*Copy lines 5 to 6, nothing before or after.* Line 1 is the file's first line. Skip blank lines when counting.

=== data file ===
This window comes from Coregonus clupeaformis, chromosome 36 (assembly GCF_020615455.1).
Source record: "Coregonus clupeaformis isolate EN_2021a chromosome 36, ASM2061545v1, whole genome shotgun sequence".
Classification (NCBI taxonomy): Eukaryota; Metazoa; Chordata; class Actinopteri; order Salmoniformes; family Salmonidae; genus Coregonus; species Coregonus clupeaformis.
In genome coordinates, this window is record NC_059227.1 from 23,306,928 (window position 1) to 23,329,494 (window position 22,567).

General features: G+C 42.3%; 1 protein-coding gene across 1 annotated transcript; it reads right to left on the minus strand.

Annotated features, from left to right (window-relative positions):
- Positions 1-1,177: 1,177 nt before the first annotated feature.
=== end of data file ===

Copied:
General features: G+C 42.3%; 1 protein-coding gene across 1 annotated transcript; it reads right to left on the minus strand.

Annotated features, from left to right (window-relative positions):